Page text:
"I will try to express myself in some mode of life or art as freely as I can and as wholly as I can, using for my defense the only arms I allow myself to use -- silence, exile, and cunning." -- James Joyce
Pan? Where does he say all matter thinks? He even mentions lumpen stuff at the end. He asserts *some* matter has thoughts. As do reductionists who believe brains or computers think. Any materialist believes some matter has thoughts.
"He even mentions lumpen stuff at the end."To dismiss the idea. He says matter is different than that. He endorses Whitehead's view, e.g., panpsychism. On Wikipedia we find: "Strawson has argued that what he calls realistic physicalism ENTAILS panpsychism."So you are unable to read an article by Strawson correctly, just like my blog posts!And no: "Any materialist believes some matter has thoughts."No, Ken, materialists like Rosenberg insist that consciousness is an illusion.
"Any materialist believes some matter has thoughts."By the way, Ken, this is kind of like finding someone going on about OO languages, and declaring "It is impossible that an OO language can be interpreted!"Why would you want to make declarations on something like this when you clearly don't know the field?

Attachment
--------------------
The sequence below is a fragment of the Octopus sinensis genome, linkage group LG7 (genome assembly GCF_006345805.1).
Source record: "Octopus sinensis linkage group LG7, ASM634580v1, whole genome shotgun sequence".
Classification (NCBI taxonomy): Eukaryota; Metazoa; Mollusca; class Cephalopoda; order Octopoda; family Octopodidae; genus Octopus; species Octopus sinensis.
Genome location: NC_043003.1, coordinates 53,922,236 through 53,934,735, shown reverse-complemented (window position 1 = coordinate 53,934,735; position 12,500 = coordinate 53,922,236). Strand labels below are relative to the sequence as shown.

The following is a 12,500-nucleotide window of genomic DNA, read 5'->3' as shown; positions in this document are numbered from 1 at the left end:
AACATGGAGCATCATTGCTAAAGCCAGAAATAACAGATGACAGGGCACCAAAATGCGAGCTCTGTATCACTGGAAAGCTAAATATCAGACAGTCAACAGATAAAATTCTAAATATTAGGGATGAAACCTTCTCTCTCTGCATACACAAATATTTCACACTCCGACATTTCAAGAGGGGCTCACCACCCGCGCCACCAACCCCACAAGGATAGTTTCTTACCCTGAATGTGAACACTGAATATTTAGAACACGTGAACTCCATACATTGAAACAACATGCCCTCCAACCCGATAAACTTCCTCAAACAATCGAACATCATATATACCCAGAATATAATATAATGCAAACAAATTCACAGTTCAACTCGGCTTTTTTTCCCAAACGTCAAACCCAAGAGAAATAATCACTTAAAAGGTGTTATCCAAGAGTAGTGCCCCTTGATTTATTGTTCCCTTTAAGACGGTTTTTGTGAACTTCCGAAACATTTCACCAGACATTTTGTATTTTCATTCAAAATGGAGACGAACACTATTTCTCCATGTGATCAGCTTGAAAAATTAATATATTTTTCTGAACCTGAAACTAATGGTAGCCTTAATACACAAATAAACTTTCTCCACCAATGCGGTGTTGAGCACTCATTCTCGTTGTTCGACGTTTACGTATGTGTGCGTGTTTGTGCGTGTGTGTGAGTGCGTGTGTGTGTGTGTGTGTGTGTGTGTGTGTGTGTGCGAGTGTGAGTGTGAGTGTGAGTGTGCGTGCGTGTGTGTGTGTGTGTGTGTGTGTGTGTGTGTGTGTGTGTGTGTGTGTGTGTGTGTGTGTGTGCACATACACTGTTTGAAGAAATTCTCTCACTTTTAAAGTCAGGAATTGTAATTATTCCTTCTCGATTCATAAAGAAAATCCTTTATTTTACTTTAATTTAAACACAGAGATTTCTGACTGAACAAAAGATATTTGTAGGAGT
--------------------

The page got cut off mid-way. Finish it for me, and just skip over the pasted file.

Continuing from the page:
Oh, and last thing: "thinking" is your interpolation. Strawson is talking about *consciousness*. And his view is that all matter is conscious, in at least a primitive fashion. (This is why he is one of the best known proponents of panpsychism today, a fact a quick google could have confirmed for you.)
I shall jump in boldly at this point to defend poor Ken B! Strawson does not specify panpsychism or partial pyschism in this article. Indeed, he has very little to say about his own views. He regards as a mistake the idea that “consciousness can’t be physical”, which he believes is inspired by “our everyday experience of matter as lumpen stuff”. Restating the same premise, Strawson asserts that there is “no good reason to think that [it] is true, and overwhelming reason to think it’s false” that “‘things don’t have thoughts.’” At no point does he say that all things are conscious or have thoughts. He does not say that there is no such thing as lumpen stuff. What he does say is equally compatible with a view that some things are conscious and others are not. Of course, it doesn’t surprise me that Strawson is a panpsychist (as am I, by the way) per other sources.P.S. “Thinking” is not an interpolation unless you regard “thinking” as different from “thoughts”. Strawson brings up thoughts via the Stoppard quotation.
Sorry, Greg, when I read it, it was clear to me that what Strawson was talking about was panpsychism. And given that he IS a panpsychist, I stand by my initial reading.
Let me be concessionary: I admit that if one did not know Strawson was a panpsychist, it might be difficult to pick up that that was what he was talking about. But Ken did not simply ask, "Why do you think this is panpsychist?" He essentially declared I was absurd for even thinking this was panpsychism. Thus my perhaps harsh response.
Nonsense Gene. You claim someone endorses X and link to where he discusses Y. I quote his comments on Y. And I even asked where the endorsement of X was to be found!
And I told you exactly where: for instance, he mentions several panpsychist philosopher, and says "These guys had the right answer!"